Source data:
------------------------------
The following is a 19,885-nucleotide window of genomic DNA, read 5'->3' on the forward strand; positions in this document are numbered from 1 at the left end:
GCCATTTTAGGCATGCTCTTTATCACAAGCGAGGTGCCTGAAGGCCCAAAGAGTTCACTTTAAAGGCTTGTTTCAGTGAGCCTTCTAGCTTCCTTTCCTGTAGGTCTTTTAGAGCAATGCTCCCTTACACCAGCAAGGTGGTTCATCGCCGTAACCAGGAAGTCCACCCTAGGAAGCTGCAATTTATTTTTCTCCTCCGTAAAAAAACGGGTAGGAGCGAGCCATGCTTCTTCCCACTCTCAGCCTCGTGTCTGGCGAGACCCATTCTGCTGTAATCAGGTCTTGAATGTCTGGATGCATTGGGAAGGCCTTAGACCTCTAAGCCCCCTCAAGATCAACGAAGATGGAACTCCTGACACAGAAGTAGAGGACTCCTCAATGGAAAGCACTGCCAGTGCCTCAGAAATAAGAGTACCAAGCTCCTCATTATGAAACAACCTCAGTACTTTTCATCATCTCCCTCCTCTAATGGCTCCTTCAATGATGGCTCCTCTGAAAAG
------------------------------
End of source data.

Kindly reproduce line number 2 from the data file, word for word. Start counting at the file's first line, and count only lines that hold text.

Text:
GCCATTTTAGGCATGCTCTTTATCACAAGCGAGGTGCCTGAAGGCCCAAAGAGTTCACTTTAAAGGCTTGTTTCAGTGAGCCTTCTAGCTTCCTTTCCTGTAGGTCTTTTAGAGCAATGCTCCCTTACACCAGCAAGGTGGTTCATCGCCGTAACCAGGAAGTCCACCCTAGGAAGCTGCAATTTATTTTTCTCCTCCGTAAAAAAACGGGTAGGAGCGAGCCATGCTTCTTCCCACTCTCAGCCTCGTGTCTGGCGAGACCCATTCTGCTGTAATCAGGTCTTGAATGTCTGGATGCATTGGGAAGGCCTTAGACCTCTAAGCCCCCTCAAGATCAACGAAGATGGAACTCCTGACACAGAAGTAGAGGACTCCTCAATGGAAAGCACTGCCAGTGCCTCAGAAATAAGAGTACCAAGCTCCTCATTATGAAACAACCTCAGTACTTTTCATCATCTCCCTCCTCTAATGGCTCCTTCAATGATGGCTCCTCTGAAAAG